Among the most challenging aspects of selling in direct markets is setting prices. ‘What if the price is too high?’ ‘What if it’s not high enough?’
Finding that balance and determining a “fair” price is part science and part art. A “fair” price reimburses you for the labor and inputs plus a little for profit while still providing good value to the customer. Following are resources you can use to help in that process.
- Pricing Your Farm Products (PDF). Created by the Rutland Area Farm and Food Link, this fact sheet is a step-by-step guide to setting prices.
- 2010 Guide to Selling at Farmers’ Markets (PDF). Published by Growing for Market, this comprehensive guide covers all aspects of direct market sales at farmers’ markets, including tips for pricing for farmers’ markets.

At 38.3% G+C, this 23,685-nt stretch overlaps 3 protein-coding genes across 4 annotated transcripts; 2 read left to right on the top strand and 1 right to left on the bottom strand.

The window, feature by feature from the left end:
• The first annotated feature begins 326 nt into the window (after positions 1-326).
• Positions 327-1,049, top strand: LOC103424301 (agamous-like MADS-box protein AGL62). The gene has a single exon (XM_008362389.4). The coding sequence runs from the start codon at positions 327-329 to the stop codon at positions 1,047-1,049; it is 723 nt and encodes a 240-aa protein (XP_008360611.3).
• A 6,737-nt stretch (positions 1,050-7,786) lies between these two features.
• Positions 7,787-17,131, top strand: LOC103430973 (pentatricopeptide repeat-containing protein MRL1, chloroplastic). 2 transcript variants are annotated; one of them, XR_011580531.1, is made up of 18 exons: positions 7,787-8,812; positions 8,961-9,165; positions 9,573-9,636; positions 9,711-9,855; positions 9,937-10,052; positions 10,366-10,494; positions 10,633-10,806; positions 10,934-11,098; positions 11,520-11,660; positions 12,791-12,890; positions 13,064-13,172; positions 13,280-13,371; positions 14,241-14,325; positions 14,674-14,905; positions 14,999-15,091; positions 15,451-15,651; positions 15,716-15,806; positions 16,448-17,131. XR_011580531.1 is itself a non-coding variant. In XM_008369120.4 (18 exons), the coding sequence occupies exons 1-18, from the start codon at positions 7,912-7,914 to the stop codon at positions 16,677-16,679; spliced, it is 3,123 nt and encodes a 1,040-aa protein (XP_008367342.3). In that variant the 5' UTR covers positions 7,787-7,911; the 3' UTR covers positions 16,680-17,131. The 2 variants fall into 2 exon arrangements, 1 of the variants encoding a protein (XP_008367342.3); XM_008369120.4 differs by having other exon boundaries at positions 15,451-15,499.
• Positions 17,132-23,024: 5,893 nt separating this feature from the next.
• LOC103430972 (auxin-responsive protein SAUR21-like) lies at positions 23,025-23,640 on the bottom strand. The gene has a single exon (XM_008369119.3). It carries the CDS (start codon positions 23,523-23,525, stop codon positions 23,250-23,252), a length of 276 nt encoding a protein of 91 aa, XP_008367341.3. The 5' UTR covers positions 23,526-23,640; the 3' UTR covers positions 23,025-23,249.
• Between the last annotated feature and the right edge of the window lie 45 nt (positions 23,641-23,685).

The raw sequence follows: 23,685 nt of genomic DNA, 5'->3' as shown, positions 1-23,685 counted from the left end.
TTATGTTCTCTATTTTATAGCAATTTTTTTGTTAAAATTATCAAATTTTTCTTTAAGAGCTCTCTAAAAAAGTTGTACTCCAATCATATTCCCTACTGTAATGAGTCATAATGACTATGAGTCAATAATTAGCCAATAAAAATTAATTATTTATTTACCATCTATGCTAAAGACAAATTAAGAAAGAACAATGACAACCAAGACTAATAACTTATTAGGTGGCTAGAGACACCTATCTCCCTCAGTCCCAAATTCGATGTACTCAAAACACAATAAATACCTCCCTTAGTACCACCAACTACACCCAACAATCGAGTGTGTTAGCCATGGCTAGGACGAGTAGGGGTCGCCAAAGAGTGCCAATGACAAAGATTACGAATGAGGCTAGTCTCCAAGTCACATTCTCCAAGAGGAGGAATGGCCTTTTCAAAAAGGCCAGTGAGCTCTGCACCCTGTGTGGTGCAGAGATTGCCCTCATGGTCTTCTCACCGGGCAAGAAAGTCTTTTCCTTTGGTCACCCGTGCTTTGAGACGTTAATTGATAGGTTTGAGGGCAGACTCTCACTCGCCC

- From Cash Records to Cost of Production Fact Sheet (PDF). Knowing your production costs is key to setting prices that support farm profitability. This fact sheet explains how to calculate production costs. It also contains a handy “Enterprise Allocation Worksheet” which lists many possible categories of production expenses.
- How to compute a Break Even Selling Price, from the USDA Agricultural Marketing Service. The break-even price tells you the minimum price you can sell your product for and still cover your costs. Another approach is to compute the break-even sales volume, which identifies how much of the product you will need to sell at at a given price to break even.
Additionally, here are some works sheets you can use to analyze markets and competition, identify enterprise costs, develop projections for income and expenses, and explore the relationship between these factors. These work sheets were shared at the “Pricing for Profit” workshop at the 2013 Cultivating our Food, Farms and Future Conference in Des Moines, IA in November 2013.